|Avon Free Public Library - Adult Department||COMPUTER 006.3 DORMEHL||Check Shelf|
|Bristol, Main Library - Non Fiction||006.3 DORMEHL||Check Shelf|
|New Britain, Main Library - Non Fiction||006.3 DOR||Check Shelf|
|Newington, Lucy Robbins Welles Library - Adult Department||006.309 DORMEHL||Check Shelf|
|Plainville Public Library - Non Fiction||006.309 DOR||Check Shelf|
|Simsbury Public Library - Non Fiction||006.309 DORMEHL||Check Shelf|
|West Hartford, Noah Webster Library - Non Fiction||006.309 DORMEHL||Check Shelf|
xi, 275 pages ; 21 cm
Introduction: thinking machines -- Whatever happened to good old-fashioned AI? -- Another way to build AI -- Intelligence is all around us -- How may I serve you? -- How AI put our jobs in jeopardy -- Can AI be creative? -- In the future there will be mindclones -- The future (risks) of thinking machines -- Conclusion: rise of the robots.
"A fascinating look at Artificial Intelligence, from its humble Cold War beginnings to the dazzling future that is just around the corner. When most of us think about Artificial Intelligence, our minds go straight to cyborgs, robots, and sci-fi thrillers where machines take over the world. But the truth is that Artificial Intelligence is already among us. It exists in our smartphones, fitness trackers, and refrigerators that tell us when the milk will expire. In some ways, the future people dreamed of at the World's Fair in the 1960s is already here. We're teaching our machines how to think like humans, and they're learning at an incredible rate. In Thinking Machines, technology journalist Luke Dormehl takes you through the history of AI and how it makes up the foundations of the machines that think for us today. Furthermore, Dormehl speculates on the incredible--and possibly terrifying--future that's much closer than many would imagine. This remarkable book will invite you to marvel at what now seems commonplace and to dream about a future in which the scope of humanity may need to widen to include intelligent machines"-- Provided by publisher.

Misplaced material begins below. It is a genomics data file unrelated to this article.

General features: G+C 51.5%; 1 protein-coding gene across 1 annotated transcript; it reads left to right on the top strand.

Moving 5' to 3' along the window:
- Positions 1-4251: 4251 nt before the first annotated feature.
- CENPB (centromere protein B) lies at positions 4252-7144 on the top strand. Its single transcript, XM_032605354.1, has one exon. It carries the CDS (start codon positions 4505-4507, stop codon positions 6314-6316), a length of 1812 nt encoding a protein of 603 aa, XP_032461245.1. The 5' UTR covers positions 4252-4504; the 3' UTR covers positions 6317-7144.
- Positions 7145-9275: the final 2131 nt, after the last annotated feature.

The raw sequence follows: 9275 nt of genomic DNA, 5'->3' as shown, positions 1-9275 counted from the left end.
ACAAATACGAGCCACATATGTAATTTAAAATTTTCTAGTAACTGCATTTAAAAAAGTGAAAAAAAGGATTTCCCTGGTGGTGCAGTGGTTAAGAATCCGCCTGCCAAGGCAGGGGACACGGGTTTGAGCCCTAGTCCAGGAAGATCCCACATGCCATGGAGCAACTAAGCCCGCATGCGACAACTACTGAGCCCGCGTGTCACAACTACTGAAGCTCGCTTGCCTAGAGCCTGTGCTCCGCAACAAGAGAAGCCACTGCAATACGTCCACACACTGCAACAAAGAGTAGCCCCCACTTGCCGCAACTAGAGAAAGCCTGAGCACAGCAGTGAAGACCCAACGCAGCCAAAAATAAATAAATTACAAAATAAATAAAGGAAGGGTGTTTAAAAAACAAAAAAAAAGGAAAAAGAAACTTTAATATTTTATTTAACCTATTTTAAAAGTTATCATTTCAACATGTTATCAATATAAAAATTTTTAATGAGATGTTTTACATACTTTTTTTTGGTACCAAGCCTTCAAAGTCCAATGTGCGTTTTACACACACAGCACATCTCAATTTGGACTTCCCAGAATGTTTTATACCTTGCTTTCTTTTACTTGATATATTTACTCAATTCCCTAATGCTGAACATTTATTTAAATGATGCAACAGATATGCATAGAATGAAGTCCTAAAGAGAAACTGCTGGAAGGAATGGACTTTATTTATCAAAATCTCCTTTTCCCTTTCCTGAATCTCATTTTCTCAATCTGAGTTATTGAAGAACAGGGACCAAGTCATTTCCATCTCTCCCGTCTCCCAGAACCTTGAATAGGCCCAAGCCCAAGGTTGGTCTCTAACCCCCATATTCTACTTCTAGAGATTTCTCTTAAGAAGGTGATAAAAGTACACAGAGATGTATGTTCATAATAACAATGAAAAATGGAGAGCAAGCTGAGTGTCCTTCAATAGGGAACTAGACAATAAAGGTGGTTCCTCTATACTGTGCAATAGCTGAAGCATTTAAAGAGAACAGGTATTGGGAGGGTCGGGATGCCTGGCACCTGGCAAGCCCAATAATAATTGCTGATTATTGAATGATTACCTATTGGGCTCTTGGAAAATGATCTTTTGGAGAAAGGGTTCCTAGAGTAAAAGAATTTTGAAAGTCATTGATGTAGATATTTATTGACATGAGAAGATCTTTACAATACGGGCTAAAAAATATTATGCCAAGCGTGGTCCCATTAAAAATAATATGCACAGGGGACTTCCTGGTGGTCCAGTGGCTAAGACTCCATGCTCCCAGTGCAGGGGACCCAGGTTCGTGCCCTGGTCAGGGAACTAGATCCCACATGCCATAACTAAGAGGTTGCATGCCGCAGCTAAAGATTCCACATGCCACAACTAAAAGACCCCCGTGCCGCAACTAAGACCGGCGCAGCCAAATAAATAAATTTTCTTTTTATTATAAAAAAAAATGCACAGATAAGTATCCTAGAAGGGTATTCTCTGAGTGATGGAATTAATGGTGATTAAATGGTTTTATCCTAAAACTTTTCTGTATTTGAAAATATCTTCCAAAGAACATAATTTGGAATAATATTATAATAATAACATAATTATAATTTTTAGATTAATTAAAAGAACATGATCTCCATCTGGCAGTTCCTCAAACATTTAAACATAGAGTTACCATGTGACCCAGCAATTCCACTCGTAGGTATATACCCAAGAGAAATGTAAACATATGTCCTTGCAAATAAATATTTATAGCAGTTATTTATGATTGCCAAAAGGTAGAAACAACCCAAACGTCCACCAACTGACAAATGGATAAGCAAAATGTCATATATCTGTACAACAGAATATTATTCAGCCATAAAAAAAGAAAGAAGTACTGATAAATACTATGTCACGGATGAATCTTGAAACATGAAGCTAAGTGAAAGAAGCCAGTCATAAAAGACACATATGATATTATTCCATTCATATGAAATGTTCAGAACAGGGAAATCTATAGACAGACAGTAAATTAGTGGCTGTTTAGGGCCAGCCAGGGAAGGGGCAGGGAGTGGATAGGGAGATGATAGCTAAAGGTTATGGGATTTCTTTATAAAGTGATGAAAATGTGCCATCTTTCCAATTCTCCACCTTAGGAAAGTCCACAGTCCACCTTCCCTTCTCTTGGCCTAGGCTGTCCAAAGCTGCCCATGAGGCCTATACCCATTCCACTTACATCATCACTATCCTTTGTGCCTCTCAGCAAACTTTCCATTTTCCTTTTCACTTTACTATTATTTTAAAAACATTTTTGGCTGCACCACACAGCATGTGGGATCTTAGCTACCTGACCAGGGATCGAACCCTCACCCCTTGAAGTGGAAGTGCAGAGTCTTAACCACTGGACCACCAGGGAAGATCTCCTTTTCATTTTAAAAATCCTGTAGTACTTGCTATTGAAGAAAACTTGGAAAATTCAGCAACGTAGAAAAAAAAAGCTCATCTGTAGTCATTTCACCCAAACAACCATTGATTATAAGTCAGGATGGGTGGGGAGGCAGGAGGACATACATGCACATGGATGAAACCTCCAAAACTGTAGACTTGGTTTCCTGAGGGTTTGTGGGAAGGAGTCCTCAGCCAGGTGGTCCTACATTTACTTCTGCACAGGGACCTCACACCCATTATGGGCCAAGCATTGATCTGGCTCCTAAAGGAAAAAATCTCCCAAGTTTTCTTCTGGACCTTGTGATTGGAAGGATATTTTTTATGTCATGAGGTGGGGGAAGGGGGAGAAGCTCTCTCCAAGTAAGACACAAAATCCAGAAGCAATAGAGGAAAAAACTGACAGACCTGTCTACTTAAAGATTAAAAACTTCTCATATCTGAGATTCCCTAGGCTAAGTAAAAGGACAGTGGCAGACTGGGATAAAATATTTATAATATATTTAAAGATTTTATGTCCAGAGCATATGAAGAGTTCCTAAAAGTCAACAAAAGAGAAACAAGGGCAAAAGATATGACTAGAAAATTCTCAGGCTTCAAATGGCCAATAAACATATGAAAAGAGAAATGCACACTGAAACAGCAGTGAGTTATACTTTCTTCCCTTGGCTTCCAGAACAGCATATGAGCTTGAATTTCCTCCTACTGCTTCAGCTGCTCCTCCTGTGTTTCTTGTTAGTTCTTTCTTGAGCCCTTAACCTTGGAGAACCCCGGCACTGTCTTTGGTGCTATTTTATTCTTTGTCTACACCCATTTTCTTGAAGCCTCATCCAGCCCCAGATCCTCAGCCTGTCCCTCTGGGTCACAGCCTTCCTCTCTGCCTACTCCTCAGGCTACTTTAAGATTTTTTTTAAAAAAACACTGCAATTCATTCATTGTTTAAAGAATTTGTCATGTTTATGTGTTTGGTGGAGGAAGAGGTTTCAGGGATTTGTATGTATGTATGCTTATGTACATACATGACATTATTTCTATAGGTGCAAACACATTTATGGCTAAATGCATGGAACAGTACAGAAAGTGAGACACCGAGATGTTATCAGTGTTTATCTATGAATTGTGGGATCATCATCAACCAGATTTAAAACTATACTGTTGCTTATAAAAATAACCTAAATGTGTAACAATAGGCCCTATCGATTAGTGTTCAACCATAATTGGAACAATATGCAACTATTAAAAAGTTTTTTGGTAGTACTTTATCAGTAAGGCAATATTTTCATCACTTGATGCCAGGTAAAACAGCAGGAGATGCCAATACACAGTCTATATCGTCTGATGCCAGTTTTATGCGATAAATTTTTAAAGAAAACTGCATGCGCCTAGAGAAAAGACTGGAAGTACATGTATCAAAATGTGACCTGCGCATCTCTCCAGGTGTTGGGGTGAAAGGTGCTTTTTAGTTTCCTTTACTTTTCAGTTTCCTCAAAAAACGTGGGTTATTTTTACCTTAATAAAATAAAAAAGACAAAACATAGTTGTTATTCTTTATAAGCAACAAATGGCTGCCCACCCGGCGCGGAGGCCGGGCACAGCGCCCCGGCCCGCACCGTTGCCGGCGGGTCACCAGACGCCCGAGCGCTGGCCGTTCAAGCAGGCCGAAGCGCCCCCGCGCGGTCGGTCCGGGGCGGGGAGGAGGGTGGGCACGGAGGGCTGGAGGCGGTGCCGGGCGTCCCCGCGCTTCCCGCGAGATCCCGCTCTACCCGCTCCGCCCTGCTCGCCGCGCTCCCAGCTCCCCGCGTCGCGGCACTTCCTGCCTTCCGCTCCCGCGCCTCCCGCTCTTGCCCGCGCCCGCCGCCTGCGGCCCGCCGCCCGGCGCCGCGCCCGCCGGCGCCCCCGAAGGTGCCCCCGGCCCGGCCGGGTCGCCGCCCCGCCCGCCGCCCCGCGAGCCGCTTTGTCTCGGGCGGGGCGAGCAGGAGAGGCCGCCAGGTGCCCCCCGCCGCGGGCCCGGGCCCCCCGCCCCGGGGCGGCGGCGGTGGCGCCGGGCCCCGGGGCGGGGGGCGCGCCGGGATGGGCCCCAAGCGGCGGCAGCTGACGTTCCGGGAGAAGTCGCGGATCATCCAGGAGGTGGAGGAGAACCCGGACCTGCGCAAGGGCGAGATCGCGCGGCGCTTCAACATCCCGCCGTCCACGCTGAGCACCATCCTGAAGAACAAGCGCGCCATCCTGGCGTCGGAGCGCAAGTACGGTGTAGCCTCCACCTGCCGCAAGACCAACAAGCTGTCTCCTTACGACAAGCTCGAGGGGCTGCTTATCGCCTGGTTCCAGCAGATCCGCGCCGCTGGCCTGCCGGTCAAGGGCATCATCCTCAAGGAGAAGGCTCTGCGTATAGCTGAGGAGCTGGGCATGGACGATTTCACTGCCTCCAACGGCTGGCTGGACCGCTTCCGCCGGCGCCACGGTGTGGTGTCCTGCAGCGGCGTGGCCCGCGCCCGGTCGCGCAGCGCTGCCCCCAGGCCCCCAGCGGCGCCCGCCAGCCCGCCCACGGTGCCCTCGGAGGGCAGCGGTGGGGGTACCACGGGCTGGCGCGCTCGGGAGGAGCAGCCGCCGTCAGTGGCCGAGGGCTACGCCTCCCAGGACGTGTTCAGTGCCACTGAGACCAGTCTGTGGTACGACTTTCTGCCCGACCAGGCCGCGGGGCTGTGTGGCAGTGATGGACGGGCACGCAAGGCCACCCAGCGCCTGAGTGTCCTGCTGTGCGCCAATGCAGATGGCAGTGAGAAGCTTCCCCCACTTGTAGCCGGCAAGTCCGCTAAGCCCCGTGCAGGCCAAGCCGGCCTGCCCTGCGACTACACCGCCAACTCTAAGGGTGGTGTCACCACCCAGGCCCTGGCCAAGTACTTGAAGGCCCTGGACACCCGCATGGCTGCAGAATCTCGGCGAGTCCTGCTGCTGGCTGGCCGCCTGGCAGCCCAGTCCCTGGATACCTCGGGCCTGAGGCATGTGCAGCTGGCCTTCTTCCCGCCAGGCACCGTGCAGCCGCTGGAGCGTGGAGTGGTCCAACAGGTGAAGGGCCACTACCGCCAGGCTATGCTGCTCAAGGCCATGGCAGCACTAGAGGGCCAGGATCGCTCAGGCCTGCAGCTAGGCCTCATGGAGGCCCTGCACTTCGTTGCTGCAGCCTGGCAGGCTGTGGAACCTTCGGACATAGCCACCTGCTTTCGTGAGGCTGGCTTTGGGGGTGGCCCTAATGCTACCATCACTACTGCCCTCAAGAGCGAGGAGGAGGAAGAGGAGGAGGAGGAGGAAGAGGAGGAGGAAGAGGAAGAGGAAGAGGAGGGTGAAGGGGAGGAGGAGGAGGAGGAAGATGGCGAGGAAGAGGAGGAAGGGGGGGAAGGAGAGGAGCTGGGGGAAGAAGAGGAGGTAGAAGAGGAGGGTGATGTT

Includes bibliographical references (pages 249-263) and index.
Online version: Dormehl, Luke, author. Thinking machines New York : TarcherPerigee, 2017 9781524704414 (DLC) 2016049722